The Chester Poling Wreck
Location: Gloucester, off Eastern Point.
Coordinates: latitude 42° – 34′ – 25″ N; longitude 70° – 40′ – 15″W.
Loran: 13840.9 and 44327.8.
The wreck sits upright on a sand/silt bottom. Sediment has built up around the fantail, completely covering the prop. Some of the interior spaces are also silting up including the engine room and rear storage area behind the galley. Penetration can be made into the cavernous opening where the ship broke in two, as well as the vessel’s cargo and ballast tanks. Many local dive shops use this wreck for shipwreck certification and most of the area dive charter boats will take properly certified divers to the vessel.
Marine life has turned the tanker’s hull into an artificial reef. A centerline catwalk is festooned with anemones and other hydrozoans. Caution is advised due to the amount of monofilament and lobster lines that have snagged on the wreck.This fantastic wreck is a great intro to wreck diving for fairly new divers and a time old classic for those with experience.
The cost of the trip is $85 and an advanced certification is required
Crew: 7; Master: Captain Charles H. Burgess.
Owners: Motor Vessel Poling Bros. No.1 Inc.
Home or Hailing Port: New York, NY.
Former Name(s) and date(s): Plattsburgh Socony (1934), Mobil Albany ( ? ), Chester Poling (1956).
The Chester Poling, originally commissioned as the Plattsburg Scocony in 1934, was enroute to Newington, New Hampshire on the morning of January 10th, 1977 when it found it’s final resting point. It was leaving Everett, MA having just delivered a full load of Kerosene and trying to keep to their schedule. Captain Charles Burgess made the call to head home while the sea’s were rough, but still tolerable for the ship. The Captains confidence in the ship was met with Poseidens wrath as the sea’s grew to 30 feet and winds sharpened to 50mph by mid morning. Burgess immediately made a distress call to the coast guard as the sea’s continued to grow. In an attempt to stabilize the ship against the winds and crashing waves Burgess flooded four of the six cargo holds with water.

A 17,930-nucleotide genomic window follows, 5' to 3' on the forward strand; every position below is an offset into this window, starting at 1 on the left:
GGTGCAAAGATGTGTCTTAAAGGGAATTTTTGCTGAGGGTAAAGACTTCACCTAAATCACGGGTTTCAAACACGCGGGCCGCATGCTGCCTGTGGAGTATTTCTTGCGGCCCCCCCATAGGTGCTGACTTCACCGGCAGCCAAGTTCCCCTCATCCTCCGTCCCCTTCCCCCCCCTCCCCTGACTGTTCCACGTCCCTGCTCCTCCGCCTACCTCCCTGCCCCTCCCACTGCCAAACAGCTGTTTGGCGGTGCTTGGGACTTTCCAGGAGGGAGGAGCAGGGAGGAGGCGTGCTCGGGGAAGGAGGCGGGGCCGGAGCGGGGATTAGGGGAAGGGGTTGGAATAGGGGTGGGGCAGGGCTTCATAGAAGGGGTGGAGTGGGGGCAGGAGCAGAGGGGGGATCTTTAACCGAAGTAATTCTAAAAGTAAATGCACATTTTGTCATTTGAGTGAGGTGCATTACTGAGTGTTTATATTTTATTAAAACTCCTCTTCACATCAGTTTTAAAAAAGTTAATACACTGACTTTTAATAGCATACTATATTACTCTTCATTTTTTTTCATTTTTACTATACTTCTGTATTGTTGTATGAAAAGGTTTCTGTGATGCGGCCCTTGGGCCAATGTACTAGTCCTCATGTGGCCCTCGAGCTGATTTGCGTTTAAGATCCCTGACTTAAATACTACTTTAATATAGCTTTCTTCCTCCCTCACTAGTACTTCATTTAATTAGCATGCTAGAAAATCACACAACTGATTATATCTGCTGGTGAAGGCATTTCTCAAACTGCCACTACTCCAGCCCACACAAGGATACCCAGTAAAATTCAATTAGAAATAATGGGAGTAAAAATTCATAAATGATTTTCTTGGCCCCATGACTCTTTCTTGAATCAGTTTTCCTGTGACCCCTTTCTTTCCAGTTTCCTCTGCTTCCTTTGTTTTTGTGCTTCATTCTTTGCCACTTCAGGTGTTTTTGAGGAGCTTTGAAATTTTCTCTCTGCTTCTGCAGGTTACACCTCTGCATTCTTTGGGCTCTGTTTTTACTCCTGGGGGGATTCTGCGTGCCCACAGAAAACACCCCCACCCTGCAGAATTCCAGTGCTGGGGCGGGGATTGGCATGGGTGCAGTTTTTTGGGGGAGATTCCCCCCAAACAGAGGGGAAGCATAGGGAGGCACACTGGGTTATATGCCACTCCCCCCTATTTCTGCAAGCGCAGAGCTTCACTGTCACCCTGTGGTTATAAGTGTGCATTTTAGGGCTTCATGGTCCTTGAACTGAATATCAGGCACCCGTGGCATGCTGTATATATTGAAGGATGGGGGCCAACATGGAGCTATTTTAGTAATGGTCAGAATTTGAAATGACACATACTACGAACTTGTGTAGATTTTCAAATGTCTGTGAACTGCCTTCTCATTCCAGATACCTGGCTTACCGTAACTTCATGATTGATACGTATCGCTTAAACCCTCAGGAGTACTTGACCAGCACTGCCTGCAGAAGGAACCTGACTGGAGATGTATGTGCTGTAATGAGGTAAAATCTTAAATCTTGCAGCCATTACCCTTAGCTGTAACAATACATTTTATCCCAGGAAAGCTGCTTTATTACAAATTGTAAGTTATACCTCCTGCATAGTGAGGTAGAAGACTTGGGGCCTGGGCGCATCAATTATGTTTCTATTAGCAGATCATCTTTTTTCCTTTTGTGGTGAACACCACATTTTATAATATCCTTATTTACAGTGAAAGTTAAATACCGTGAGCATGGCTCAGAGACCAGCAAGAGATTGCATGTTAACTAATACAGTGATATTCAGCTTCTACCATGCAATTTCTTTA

The Captains efforts were no match for the great seas. As Burgess attempted to steer the ship to calmer sea’s a monster wave connected with the tanker. Mother natures wrath split the ship into two sections 27 feet forward amidship. Coast Guard were on their way, but fierce winds and turbulant sea’s delayed helicopters from aiding the ship. The Coast Guard were able to get two boats out to aid the crew of the poling. The boats were able to pick up two members of the crew – including Captain Burgess, but the other 5 members were still stranded on the stern.
The high sea’s made it impossible for the coast guards boats to shoot a line to the stern and all they could do is wait. Finally around 1:30pm the weather had calmed a bit and a helicopter arrived on the scene. A basket was lowered and two of the five were able to climb a board and get pulled up. However, only one of the two crew members made the full journey into the helicopter. One of the members, Joao DeRosa had lost his grip – most likely due to a combination of stress, shock and freezing temperatures – and fell to a davy jones’ locker. The three remaining crew members abandoned ship as the stern section began approaching large rocks. After a short swim in the near 30 degree winter waters, the three remaining crew members were picked up by the cutters and helicopter.